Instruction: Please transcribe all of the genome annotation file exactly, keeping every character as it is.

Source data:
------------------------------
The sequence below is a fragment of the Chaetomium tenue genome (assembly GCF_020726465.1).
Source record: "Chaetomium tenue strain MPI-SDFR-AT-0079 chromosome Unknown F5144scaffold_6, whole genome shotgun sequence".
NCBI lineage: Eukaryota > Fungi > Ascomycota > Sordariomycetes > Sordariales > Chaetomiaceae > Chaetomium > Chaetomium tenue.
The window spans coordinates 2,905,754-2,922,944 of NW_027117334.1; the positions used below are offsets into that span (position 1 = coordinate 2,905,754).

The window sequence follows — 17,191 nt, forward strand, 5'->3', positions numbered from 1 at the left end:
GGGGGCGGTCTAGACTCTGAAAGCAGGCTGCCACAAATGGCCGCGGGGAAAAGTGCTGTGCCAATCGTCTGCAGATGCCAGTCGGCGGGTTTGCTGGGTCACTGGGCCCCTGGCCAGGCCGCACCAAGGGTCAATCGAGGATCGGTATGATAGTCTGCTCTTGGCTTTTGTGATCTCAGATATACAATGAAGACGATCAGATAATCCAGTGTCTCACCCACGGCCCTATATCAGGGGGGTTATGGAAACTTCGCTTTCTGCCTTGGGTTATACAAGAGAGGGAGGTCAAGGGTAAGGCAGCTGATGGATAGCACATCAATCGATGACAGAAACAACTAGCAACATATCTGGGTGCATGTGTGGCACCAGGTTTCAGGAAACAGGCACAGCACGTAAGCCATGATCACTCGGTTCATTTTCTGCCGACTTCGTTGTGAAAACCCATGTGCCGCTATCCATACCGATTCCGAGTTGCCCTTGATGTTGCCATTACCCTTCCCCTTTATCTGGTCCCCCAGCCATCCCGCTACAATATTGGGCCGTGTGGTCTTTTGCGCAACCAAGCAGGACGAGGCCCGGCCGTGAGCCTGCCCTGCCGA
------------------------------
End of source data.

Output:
The sequence below is a fragment of the Chaetomium tenue genome (assembly GCF_020726465.1).
Source record: "Chaetomium tenue strain MPI-SDFR-AT-0079 chromosome Unknown F5144scaffold_6, whole genome shotgun sequence".
NCBI lineage: Eukaryota > Fungi > Ascomycota > Sordariomycetes > Sordariales > Chaetomiaceae > Chaetomium > Chaetomium tenue.
The window spans coordinates 2,905,754-2,922,944 of NW_027117334.1; the positions used below are offsets into that span (position 1 = coordinate 2,905,754).

The window sequence follows — 17,191 nt, forward strand, 5'->3', positions numbered from 1 at the left end:
GGGGGCGGTCTAGACTCTGAAAGCAGGCTGCCACAAATGGCCGCGGGGAAAAGTGCTGTGCCAATCGTCTGCAGATGCCAGTCGGCGGGTTTGCTGGGTCACTGGGCCCCTGGCCAGGCCGCACCAAGGGTCAATCGAGGATCGGTATGATAGTCTGCTCTTGGCTTTTGTGATCTCAGATATACAATGAAGACGATCAGATAATCCAGTGTCTCACCCACGGCCCTATATCAGGGGGGTTATGGAAACTTCGCTTTCTGCCTTGGGTTATACAAGAGAGGGAGGTCAAGGGTAAGGCAGCTGATGGATAGCACATCAATCGATGACAGAAACAACTAGCAACATATCTGGGTGCATGTGTGGCACCAGGTTTCAGGAAACAGGCACAGCACGTAAGCCATGATCACTCGGTTCATTTTCTGCCGACTTCGTTGTGAAAACCCATGTGCCGCTATCCATACCGATTCCGAGTTGCCCTTGATGTTGCCATTACCCTTCCCCTTTATCTGGTCCCCCAGCCATCCCGCTACAATATTGGGCCGTGTGGTCTTTTGCGCAACCAAGCAGGACGAGGCCCGGCCGTGAGCCTGCCCTGCCGA